Since Britons voted to leave the European Union in a referendum in June, Spain has ramped its rhetoric surrounding the territory of Gibraltar, a sliver of land that has been in British hands for centuries but to which Spain continues to claim sovereignty.
Earlier this month, the acting Spanish foreign minister, José Manuel García-Margallo, threatened to “put up the flag” on the Rock, hinting at a Spanish takeover.
He insisted that if Britain leaves the EU, “Gibraltar is out” as well, even though 96 percent of its residents voted to stay.
García-Margallo’s words may have been dismissed as bluster were it not for Prime Minister Mariano Rajoy saying the same thing.
Spain’s ABC newspaper reports that Rajoy told his British counterpart, Theresa May, on Thursday that he would not allow Gibraltar to remain in the European single market if the United Kingdom leaves.
Spain, as one of the EU’s remaining 27 member states, has the power to block any “Brexit” deal.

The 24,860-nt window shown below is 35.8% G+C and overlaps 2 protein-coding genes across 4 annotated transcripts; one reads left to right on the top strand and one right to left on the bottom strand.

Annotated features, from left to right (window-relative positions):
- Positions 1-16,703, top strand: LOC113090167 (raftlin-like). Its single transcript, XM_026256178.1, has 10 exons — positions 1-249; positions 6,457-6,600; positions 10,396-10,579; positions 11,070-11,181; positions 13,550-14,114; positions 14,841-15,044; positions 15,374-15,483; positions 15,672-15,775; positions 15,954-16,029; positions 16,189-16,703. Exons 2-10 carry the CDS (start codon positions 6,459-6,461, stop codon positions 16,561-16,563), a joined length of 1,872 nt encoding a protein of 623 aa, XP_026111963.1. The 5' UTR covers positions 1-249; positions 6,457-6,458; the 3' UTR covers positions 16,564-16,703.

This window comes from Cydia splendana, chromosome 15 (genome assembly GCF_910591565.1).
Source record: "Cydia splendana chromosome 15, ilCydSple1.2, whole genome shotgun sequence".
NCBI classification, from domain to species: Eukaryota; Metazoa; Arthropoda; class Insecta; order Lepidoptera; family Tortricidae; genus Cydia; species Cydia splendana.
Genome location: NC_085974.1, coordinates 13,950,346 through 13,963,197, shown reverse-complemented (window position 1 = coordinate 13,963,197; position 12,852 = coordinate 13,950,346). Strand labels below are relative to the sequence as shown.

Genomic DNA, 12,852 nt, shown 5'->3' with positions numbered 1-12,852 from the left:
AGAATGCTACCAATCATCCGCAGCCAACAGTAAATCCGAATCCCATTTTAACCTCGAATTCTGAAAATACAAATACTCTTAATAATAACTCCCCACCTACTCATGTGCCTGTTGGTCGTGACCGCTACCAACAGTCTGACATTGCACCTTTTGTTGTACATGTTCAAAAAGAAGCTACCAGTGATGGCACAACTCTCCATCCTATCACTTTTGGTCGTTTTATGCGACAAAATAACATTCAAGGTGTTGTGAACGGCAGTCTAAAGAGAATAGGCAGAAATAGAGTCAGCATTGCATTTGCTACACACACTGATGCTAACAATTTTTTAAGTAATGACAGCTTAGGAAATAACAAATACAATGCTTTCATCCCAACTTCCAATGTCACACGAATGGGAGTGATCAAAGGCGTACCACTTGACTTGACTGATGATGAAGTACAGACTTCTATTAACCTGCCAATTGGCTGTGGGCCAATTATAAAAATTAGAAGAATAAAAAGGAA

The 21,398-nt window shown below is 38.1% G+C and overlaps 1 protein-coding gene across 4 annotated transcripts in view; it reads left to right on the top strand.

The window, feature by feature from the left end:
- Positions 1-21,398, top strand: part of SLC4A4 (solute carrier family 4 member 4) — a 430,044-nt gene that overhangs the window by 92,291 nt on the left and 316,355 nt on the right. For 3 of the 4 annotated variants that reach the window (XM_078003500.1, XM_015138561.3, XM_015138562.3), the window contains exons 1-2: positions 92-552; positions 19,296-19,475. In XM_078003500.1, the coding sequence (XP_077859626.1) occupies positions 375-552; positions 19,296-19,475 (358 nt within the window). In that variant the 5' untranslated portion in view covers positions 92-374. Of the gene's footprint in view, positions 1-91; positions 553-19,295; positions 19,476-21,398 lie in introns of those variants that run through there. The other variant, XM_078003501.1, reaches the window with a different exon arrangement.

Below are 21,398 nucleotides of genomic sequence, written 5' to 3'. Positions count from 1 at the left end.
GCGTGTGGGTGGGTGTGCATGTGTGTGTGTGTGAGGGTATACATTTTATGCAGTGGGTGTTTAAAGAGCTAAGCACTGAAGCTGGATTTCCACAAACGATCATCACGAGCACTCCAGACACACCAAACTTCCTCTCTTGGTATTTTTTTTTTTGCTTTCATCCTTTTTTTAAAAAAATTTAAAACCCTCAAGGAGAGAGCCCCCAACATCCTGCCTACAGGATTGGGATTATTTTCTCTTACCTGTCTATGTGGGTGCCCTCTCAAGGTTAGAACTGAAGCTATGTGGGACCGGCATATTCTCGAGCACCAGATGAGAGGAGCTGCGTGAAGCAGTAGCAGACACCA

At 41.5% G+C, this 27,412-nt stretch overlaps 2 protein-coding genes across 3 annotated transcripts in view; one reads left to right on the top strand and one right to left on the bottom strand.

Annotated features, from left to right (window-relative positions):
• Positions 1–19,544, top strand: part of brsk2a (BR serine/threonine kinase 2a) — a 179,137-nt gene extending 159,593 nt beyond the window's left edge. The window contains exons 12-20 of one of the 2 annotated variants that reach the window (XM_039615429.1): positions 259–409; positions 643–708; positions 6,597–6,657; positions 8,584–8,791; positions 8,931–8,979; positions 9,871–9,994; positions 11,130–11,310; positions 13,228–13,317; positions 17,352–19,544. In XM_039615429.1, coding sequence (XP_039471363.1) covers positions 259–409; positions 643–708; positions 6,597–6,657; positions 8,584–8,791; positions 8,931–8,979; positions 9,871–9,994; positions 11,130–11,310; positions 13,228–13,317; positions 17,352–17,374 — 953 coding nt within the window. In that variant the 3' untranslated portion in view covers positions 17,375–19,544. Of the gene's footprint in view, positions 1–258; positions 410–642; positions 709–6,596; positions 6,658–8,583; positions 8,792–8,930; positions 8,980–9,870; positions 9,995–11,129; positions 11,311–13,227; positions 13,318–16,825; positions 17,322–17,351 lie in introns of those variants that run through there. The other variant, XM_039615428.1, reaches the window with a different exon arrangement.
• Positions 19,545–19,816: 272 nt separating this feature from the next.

Rajoy didn’t reiterate Spain’s claim to Gibraltar, according to ABC. But blocking an arrangement that would keep the peninsula in the single market might give it little choice but to accept a form of “shared sovereignty” between Britain and Spain, as García-Margallo has suggested.
Fabian Picardo, Gibraltar’s chief minister, told the BBC recently that its departure from the single market would pose an “existential threat” to Gibraltar’s services-based economy.
The territory used to be heavily dependent on British subsidies and defense jobs. Now it supports itself. Finance, shipping and tourism are the mainstays of Gibraltar’s economy, but all those industries depend to some extent on open borders and trade with the rest of the EU.